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From Screaming Boys to Versatile Men
Taking Back Sunday Grows Up

By Autumn Thatcher
Pre-Concert Interview:
Taking Back Sunday
Wednesday, Mayrch 9 at 7:30 p.m.
Salt Air
12408 W. Salt Air Dr. (off I-80)
Salt Lake City

It’s Tuesday afternoon and Taking Back Sunday bassist, Matt Rubano calls The Salt Shaker from the road as his band drives through rural Pennsylvania, where its members will rehearse for the first concert of their spring tour. “We are really excited about this tour because we have three full-length albums to draw from. We want to bring back a lot of old songs that we don’t usually play so that old school fans get to hear them,” says Rubano, whose voice echoes with the sound of his bandmates doing phone interviews of their own on the tour bus. Rubino sounds happy and calm, and from the way he describes the band’s increasing success, it is easy to understand why.

Since its formation eight years ago, Taking Back Sunday has done more than switch out a couple of band members. The members have come to the realization that people are paying attention—they just left Victory Records to signed with major label Warner Brothers to produce their latest album, Louder Now. Though many people might think of signing onto the major label as a sellout move, the members of TBS look at it as a sign of growth and maturity, and don’t regret the decision one bit. “We have had incredible reception with our latest album. There has been this instantaneous reaction, people were very welcoming and all over the new songs right away. It’s been really exciting” says Rubano.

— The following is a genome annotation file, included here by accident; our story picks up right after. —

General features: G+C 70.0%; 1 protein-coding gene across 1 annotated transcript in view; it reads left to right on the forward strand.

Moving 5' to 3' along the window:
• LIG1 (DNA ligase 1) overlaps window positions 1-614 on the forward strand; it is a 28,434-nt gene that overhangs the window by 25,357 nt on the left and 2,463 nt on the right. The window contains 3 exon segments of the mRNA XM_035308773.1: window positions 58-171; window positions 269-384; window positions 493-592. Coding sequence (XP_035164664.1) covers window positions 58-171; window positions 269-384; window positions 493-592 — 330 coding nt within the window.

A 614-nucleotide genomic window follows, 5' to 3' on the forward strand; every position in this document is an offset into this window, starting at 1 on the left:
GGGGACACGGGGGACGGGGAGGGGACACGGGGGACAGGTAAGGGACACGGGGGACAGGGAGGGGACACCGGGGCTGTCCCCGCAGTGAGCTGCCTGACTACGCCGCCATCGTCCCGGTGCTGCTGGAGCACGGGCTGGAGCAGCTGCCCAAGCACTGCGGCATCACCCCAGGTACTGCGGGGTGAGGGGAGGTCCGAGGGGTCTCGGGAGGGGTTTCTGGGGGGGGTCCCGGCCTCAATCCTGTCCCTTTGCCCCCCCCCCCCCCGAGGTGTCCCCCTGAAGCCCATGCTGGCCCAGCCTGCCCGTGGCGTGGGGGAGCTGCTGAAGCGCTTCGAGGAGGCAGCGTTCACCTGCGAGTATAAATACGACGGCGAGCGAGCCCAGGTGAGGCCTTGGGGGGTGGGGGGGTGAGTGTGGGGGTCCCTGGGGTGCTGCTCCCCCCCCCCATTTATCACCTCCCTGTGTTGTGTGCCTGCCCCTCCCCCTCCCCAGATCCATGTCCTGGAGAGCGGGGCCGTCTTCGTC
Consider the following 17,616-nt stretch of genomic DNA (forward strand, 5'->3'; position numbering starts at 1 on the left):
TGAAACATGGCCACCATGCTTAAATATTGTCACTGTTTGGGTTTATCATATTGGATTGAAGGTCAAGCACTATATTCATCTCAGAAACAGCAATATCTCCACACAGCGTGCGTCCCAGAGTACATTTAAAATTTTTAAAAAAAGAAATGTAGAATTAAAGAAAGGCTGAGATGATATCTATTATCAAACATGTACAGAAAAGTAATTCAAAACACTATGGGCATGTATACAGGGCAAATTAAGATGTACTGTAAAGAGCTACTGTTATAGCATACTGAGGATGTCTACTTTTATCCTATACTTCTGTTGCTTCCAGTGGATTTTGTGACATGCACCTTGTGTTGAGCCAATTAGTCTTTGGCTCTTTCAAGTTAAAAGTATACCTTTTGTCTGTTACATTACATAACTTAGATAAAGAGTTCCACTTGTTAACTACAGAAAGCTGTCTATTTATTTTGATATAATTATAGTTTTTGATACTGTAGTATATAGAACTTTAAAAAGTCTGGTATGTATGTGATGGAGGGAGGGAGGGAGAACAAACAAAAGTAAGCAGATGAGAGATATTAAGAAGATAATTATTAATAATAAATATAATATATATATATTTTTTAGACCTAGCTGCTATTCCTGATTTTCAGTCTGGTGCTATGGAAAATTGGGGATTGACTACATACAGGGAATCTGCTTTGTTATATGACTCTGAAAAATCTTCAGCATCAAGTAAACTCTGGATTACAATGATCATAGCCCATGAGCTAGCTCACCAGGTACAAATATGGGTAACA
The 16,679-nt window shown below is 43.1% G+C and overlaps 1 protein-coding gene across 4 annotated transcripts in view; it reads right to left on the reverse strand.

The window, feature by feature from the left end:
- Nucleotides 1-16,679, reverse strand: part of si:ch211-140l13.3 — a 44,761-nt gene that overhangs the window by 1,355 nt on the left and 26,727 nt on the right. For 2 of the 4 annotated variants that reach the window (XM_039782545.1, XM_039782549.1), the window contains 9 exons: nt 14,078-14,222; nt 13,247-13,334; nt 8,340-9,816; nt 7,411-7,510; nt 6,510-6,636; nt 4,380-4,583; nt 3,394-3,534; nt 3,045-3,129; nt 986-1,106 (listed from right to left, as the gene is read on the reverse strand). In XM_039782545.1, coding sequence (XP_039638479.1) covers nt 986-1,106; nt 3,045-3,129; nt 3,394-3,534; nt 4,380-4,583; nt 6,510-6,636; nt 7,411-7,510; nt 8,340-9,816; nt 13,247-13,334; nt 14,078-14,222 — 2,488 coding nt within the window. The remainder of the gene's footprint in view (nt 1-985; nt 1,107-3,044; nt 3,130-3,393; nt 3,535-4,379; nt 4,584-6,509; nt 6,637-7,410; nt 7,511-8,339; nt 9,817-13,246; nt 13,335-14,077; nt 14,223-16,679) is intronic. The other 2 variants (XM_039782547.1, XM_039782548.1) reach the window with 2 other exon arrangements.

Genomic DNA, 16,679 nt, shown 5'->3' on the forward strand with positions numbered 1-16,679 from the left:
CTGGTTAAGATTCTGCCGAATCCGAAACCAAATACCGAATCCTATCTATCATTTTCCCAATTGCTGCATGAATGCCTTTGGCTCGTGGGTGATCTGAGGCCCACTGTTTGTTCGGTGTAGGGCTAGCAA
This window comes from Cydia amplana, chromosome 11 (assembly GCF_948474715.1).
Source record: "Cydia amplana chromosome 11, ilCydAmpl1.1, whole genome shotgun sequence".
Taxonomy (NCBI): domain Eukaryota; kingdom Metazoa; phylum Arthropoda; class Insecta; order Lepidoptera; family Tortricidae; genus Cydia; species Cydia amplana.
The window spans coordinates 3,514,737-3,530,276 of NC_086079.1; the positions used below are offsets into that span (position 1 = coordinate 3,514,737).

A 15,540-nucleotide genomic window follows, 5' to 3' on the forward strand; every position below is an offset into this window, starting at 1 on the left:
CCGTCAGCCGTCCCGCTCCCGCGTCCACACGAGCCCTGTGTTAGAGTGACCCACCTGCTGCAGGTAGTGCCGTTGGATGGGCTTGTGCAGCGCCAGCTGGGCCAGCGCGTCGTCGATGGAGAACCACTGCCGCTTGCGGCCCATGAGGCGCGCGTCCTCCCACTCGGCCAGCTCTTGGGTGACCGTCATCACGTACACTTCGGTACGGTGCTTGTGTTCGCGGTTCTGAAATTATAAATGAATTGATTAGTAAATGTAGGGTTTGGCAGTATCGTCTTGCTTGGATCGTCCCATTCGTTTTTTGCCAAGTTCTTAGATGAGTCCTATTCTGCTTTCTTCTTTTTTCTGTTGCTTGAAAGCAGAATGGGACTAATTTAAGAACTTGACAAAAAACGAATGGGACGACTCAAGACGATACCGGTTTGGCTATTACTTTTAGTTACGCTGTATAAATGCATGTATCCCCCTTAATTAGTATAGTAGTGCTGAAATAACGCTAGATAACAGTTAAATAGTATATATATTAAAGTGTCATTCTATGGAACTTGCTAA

The band credits much of the album’s success to producer Eric Valentine, who has worked with bands like Third Eye Blind and Queens of the Stone Age. “We spent a lot of time writing and recording this record and working with Eric helped us come together and create what we were aiming for” says Rubano. Exactly what the band was aiming for is a bit unclear, but Rubano likes it that way, because what TBS really wants is the flexibility to grow up and mature together as a band. This means being unafraid to make changes. “We are a rock band and I like to leave it at that. We don’t want to be nailed down to one genre because then people will always associate us with that genre. Music is music and people like a lot of different things. We have the ability and chance to redefine ourselves. To be what we are and not what people call us” says Rubano, who says that though he has no particular feelings towards the emo genre, he does not wish to be tied down to it.

And so it is, Taking Back Sunday will spend the next six weeks proving that they are more than a bunch of black-haired boys who look pretty while screaming. Rubano and friends will be stopping in on Salt Lake City on March 9 when they will play at the SaltAir and let their fans know that despite their success, they are just five guys looking forward to continuing their evolution as a band while maintaining the angst that keeps their fans salivating for more.



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